]. Furthermore, the routine perioperative use of temporary cardiac pacemakers set at 80 beats per minute in our patients may have hindered the development of torsades de pointes in a number of patients as temporary pacing is in fact an empirical treatment option for suppression of ventricular tachyarrhythmias in patients with QT prolongation.
At present, physicians appreciate the existence of the syndrome of acquired or iatrogenic QT interval prolongation. The fact, that 2-3% of prescription drugs have the ability to prolong the QT interval, implies that we need to understand the consequences of this phenomenon [12
]. Currently, conclusions from clinical studies are conflicting as discussed above. In epidemiological studies estimating the risk of death in persons taking QT interval prolonging drugs, event rates are very low compared to the number of persons studied and a direct comparison of risk between different drugs is difficult to ascertain. However, one study did show that two specific antidepressants – citalopram and nortriptyline – were associated with an increased rate of cardiac arrest [13
], but this association may in part be due to the widespread use of these specific drugs in comparison to other drugs investigated for whom no increase in risk could be proved. It is also possible that malignant arrhythmias following pharmacologically induced QT interval prolongation require a particular susceptibility; approximately 50% of cardiac arrest survivors (in whom the cardiac arrest was considered to be due to acquired QT interval prolongation) developed recurrent malignant arrhythmias during a 10-year follow-up period despite no identifiable triggers at recurrence [14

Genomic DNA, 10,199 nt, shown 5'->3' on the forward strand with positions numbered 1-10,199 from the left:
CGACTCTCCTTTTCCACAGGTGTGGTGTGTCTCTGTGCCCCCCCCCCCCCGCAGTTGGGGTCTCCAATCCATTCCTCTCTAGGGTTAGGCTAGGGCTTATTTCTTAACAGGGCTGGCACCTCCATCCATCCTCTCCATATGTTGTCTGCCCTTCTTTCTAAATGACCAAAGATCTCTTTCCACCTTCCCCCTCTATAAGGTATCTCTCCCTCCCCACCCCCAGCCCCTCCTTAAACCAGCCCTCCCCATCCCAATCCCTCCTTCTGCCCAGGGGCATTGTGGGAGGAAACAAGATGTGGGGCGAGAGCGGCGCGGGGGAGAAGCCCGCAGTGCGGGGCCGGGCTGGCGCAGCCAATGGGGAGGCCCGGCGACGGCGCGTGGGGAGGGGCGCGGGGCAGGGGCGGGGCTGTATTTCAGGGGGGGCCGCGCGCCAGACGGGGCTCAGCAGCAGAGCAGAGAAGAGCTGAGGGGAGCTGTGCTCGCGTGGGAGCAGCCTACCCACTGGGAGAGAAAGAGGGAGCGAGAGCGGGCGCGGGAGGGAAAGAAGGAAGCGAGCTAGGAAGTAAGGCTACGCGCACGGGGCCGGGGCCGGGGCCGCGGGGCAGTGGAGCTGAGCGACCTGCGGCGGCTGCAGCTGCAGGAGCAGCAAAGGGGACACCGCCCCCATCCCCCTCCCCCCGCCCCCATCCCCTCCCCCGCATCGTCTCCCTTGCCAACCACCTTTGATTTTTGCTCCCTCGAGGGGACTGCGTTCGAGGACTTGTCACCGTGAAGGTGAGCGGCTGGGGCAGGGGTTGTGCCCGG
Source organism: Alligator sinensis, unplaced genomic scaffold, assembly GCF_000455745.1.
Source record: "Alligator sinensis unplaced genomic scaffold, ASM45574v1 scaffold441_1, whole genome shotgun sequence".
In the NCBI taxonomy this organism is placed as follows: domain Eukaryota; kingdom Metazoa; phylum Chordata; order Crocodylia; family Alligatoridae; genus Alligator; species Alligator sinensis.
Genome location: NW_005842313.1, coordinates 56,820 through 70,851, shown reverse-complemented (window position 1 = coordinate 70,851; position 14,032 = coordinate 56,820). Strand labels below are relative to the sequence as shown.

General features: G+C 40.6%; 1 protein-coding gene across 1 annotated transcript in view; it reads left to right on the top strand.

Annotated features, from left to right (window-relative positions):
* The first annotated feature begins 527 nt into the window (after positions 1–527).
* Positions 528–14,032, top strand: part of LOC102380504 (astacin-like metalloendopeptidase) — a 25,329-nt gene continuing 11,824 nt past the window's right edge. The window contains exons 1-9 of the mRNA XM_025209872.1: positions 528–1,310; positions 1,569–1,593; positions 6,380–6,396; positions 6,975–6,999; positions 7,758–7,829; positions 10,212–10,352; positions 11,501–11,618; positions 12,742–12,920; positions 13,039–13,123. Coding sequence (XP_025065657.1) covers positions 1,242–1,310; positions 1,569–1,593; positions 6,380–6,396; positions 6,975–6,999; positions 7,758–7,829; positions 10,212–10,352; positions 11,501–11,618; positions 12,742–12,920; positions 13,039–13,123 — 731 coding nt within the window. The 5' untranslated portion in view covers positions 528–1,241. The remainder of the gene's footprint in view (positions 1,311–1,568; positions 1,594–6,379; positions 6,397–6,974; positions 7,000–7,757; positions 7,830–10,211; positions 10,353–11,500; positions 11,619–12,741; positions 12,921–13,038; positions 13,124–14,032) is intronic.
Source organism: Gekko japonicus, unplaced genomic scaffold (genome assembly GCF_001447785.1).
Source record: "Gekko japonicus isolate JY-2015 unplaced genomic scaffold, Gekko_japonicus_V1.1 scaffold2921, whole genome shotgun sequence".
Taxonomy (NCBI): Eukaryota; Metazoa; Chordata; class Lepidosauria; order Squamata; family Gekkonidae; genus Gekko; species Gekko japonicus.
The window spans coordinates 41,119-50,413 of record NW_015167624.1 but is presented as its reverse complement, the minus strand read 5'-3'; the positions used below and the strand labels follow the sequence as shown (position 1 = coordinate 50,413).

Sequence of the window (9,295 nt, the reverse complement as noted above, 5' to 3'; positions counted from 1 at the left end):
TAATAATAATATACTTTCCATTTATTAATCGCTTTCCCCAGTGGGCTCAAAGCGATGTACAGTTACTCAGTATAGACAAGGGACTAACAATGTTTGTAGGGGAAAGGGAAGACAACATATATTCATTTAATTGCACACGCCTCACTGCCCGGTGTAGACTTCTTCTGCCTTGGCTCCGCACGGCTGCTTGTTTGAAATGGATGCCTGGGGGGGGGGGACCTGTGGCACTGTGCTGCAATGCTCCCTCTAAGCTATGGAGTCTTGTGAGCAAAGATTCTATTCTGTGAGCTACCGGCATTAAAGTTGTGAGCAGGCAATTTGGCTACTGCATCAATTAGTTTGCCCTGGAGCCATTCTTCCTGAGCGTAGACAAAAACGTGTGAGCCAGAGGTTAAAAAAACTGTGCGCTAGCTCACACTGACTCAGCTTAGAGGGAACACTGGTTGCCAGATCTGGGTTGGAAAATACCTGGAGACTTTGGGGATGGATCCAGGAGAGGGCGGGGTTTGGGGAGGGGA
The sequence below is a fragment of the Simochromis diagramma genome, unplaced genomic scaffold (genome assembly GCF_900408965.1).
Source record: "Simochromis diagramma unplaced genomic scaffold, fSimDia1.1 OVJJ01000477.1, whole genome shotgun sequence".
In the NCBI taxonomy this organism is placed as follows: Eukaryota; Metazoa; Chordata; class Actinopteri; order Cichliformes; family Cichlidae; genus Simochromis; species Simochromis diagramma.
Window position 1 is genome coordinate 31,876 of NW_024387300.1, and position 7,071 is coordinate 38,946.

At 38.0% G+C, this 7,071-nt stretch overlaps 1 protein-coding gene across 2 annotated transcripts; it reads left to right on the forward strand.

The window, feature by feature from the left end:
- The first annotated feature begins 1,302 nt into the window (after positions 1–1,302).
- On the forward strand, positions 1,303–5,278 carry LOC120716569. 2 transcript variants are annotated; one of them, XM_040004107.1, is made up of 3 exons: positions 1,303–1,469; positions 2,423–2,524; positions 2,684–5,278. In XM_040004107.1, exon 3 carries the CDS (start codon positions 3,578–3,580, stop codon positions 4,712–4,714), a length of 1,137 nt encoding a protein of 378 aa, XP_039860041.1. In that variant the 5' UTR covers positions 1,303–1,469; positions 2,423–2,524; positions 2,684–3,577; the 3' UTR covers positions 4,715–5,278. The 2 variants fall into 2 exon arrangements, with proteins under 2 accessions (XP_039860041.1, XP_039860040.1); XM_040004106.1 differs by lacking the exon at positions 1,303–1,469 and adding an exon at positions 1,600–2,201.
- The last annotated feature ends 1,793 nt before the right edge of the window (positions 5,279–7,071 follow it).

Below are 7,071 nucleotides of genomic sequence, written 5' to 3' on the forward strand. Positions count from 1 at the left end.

]. A joint report from the Societies of Psychiatry and Cardiology in Denmark have suggested a stepwise approach when prescribing QT interval prolonging drugs to psychiatric patients; suggestions include screening for symptoms and risk factors for QT interval prolongation, avoidance of polypharmacy as well as repeated ECG screening which seems time-consuming and challenging to implement [15
]. We found that 63% of consecutively included patients undergoing cardiac surgery were administered QT interval prolonging drugs (or on average 1.4 drugs/patient) in the immediate postoperative period. The period of time during the postoperative phase where the QT interval is prolonged may determine the number of arrhythmic events. This susceptible period may be short for surgical patients generally recovering rapidly. In addition, the use of QT interval prolonging drugs is probably biased; the sickest patients will receive more medications when compared to uncomplicated patients and the underlying multitude of diseases battled as well as the medications prescribed may combine to affect cardiac repolarization. Furthermore, patients in whom QT interval prolongation is succeeded by malignant arrhythmias are apparently frailer than patients not displaying malignant arrhythmias when assessing the prevalence of for example reduced left ventricular function and renal dysfunction [3
]. As such, risk factors for QT interval prolongation were abundant among the few patients that did develop malignant tachyarrhythmias (data not shown), even though our data did not find a statistical association between the QT interval duration and arrhythmias and/or death.